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Election 2023: Christopher Luxon unveils list

Author
Thomas Coughlan,
Publish Date
Sat, 19 Aug 2023, 3:49PM
National leader Christopher Luxon and deputy leader Nicola Willis will unveil the party's list. Photo / Mark Mitchell
National leader Christopher Luxon and deputy leader Nicola Willis will unveil the party's list. Photo / Mark Mitchell

Election 2023: Christopher Luxon unveils list

Author
Thomas Coughlan,
Publish Date
Sat, 19 Aug 2023, 3:49PM

National Party leader Christopher Luxon has tried to refresh his party’s lineup, unveiling the party’s list for the 2023 election.

Veteran MP Michael Woodhouse has vanished from the list. He is campaigning to win his seat in Dunedin, a safe Labour seat.

He had been ranked 16. Stuart Smith, ranked 19, has been dumped to 56, just ahead of Sam Uffindell, ranked 57.

Both are likely to win their seats, and reenter Parliament.

The party’s top 20 is largely unchanged from the lineup announced earlier this year. However the top 40 is very different.

First term MPs Penny Simmonds, Simon Watts, and Nicola Grigg are well ranked at 16, 17, and 19.

The highest ranked candidates not currently in Parliament are Nancy Lu, Suze Redmayne, Katie Nimon, and Catherine Wedd at 20, 21,22, and 23.

On current polling, National is slated to add about 10 seats to its caucus come October. The most recent Taxpayers’ Union-Curia poll had the party on 44 seats, up from 34 currently.

National is also expected to take back a number of electorate seats from Labour as the tide goes out on the “red wave” of 2023.

A key challenge for Luxon will be diversifying his caucus in terms of gender and ethnicity. Luxon has admitted there is work to do in this area, but told the Herald earlier this year he wanted to have a 50-50 gender split in his caucus.

The party’s list ranking is the place to do it.

But even before ranking the party’s list, Luxon has had difficulty achieving this goal. The party’s famously local candidate selection process has seen safe blue seats disproportionately select male candidates. If most of these seats go blue on election night, it will frustrate any attempts to bring in more diverse candidates on the party list. Each spot taken up by an electorate MP means one fewer list MP.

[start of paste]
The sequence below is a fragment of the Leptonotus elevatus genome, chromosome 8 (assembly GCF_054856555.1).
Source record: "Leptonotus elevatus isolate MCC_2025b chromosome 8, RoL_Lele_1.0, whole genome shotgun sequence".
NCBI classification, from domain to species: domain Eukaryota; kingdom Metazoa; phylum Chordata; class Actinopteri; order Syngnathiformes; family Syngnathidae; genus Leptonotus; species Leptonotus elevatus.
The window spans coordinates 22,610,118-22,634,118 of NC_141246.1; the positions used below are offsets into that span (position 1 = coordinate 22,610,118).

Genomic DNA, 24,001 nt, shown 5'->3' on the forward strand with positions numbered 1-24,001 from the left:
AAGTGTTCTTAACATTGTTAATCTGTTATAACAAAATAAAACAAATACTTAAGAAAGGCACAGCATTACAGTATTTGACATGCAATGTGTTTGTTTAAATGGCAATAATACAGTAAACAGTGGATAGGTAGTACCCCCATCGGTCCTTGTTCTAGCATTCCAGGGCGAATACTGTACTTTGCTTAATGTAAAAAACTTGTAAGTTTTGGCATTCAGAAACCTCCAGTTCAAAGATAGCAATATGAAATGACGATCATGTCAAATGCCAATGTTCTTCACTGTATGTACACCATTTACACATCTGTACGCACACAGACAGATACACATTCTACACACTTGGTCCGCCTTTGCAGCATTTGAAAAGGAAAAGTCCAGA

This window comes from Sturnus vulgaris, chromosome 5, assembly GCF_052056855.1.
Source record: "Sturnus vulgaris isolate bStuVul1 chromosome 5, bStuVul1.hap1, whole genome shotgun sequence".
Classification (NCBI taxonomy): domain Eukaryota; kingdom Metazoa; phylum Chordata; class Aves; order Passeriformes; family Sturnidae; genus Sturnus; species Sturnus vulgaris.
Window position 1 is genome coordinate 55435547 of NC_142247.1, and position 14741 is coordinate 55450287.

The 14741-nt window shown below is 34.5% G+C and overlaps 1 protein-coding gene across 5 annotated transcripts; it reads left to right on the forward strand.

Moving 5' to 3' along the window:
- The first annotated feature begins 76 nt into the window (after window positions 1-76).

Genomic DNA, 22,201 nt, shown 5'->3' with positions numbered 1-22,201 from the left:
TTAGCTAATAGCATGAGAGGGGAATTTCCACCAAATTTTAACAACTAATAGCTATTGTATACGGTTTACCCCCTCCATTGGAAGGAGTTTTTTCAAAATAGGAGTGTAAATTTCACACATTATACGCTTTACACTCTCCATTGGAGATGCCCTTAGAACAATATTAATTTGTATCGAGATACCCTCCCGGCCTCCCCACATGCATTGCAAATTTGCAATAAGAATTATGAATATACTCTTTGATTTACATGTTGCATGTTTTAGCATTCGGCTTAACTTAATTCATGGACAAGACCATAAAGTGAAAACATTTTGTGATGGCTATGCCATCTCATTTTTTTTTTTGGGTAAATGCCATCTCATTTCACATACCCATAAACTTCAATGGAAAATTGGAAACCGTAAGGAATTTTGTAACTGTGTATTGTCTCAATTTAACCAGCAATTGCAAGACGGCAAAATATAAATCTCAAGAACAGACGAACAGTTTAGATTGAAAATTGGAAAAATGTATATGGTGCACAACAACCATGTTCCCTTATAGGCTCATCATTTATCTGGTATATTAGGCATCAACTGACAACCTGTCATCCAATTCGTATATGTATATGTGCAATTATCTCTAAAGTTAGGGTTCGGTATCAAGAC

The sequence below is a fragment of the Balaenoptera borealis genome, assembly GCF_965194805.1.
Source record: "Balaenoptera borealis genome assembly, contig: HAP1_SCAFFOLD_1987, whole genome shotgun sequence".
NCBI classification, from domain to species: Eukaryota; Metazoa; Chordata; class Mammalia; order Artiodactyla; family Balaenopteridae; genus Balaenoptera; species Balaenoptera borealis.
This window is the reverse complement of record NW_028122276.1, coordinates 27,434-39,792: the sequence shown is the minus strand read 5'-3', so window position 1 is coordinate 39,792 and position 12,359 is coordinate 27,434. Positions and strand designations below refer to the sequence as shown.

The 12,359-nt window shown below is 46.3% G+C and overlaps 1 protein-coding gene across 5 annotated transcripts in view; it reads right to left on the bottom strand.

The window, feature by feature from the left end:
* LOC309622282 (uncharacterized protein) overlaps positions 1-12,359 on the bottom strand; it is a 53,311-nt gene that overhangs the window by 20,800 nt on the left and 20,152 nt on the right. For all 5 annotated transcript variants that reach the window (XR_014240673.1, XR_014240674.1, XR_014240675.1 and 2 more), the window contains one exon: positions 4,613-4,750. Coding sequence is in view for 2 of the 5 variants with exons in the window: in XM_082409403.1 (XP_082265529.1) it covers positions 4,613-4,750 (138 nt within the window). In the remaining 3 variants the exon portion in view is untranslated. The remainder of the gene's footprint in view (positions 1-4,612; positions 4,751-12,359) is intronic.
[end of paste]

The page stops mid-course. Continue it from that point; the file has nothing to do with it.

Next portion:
Luxon admitted as much earlier this year to the Herald when he said: “Ideally I’d love to see a 50-50 gender balance. But it’s a combination of what is delivered in the electorates and what’s left over in respect of the list.”

In an analysis by the Herald, only 11 women candidates were selected for seats National has a chance of winning – compared to 33 men.

Luxon also needs to find space for the party’s list-only candidates, including veteran MP Gerry Brownlee, who is a candidate for Minister of Foreign Affairs or Speaker if National wins government; James Christmas, a potential Attorney-General and Treaty Negotiations Minister; former MP Agnes Loheni; and newcomer Nancy Lu.

National’s list ranking is officially a horizontal process, with input from the wider membership fed into the party’s list ranking committee, which includes the party leader, deputy leader, president, board and many regional representatives ranking the list.

In practice, however, most National members consider list ranking to be the prerogative of the leader, who is able to use it to stamp their mark on the party.

National is the last of the big parties to unveil its list, with Labour, the Greens and Act all having given theirs.

Thomas Coughlan is Deputy Political Editor and covers politics from Parliament. He has worked for the Herald since 2021 and has worked in the press gallery since 2018.

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